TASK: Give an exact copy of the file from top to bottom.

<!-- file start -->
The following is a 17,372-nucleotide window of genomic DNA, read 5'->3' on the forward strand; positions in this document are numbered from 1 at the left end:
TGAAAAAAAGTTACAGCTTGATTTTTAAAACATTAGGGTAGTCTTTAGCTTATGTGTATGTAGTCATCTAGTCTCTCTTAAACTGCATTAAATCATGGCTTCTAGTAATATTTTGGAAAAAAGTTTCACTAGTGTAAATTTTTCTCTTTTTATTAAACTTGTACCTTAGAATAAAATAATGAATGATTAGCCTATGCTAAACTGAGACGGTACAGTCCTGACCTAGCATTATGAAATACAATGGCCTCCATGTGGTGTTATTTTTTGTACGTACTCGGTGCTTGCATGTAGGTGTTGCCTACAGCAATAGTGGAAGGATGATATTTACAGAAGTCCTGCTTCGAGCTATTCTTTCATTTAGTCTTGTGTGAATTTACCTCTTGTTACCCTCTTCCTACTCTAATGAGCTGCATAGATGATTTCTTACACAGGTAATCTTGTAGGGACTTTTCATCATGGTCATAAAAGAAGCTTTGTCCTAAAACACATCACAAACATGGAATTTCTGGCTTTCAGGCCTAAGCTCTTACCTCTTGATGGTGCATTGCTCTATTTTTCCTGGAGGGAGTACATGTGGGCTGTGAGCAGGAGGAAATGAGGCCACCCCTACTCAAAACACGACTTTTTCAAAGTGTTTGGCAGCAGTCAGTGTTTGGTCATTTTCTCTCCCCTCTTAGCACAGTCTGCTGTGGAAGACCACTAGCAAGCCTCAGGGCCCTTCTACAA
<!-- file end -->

The following is a 17,372-nucleotide window of genomic DNA, read 5'->3' on the forward strand; positions in this document are numbered from 1 at the left end:
TGAAAAAAAGTTACAGCTTGATTTTTAAAACATTAGGGTAGTCTTTAGCTTATGTGTATGTAGTCATCTAGTCTCTCTTAAACTGCATTAAATCATGGCTTCTAGTAATATTTTGGAAAAAAGTTTCACTAGTGTAAATTTTTCTCTTTTTATTAAACTTGTACCTTAGAATAAAATAATGAATGATTAGCCTATGCTAAACTGAGACGGTACAGTCCTGACCTAGCATTATGAAATACAATGGCCTCCATGTGGTGTTATTTTTTGTACGTACTCGGTGCTTGCATGTAGGTGTTGCCTACAGCAATAGTGGAAGGATGATATTTACAGAAGTCCTGCTTCGAGCTATTCTTTCATTTAGTCTTGTGTGAATTTACCTCTTGTTACCCTCTTCCTACTCTAATGAGCTGCATAGATGATTTCTTACACAGGTAATCTTGTAGGGACTTTTCATCATGGTCATAAAAGAAGCTTTGTCCTAAAACACATCACAAACATGGAATTTCTGGCTTTCAGGCCTAAGCTCTTACCTCTTGATGGTGCATTGCTCTATTTTTCCTGGAGGGAGTACATGTGGGCTGTGAGCAGGAGGAAATGAGGCCACCCCTACTCAAAACACGACTTTTTCAAAGTGTTTGGCAGCAGTCAGTGTTTGGTCATTTTCTCTCCCCTCTTAGCACAGTCTGCTGTGGAAGACCACTAGCAAGCCTCAGGGCCCTTCTACAA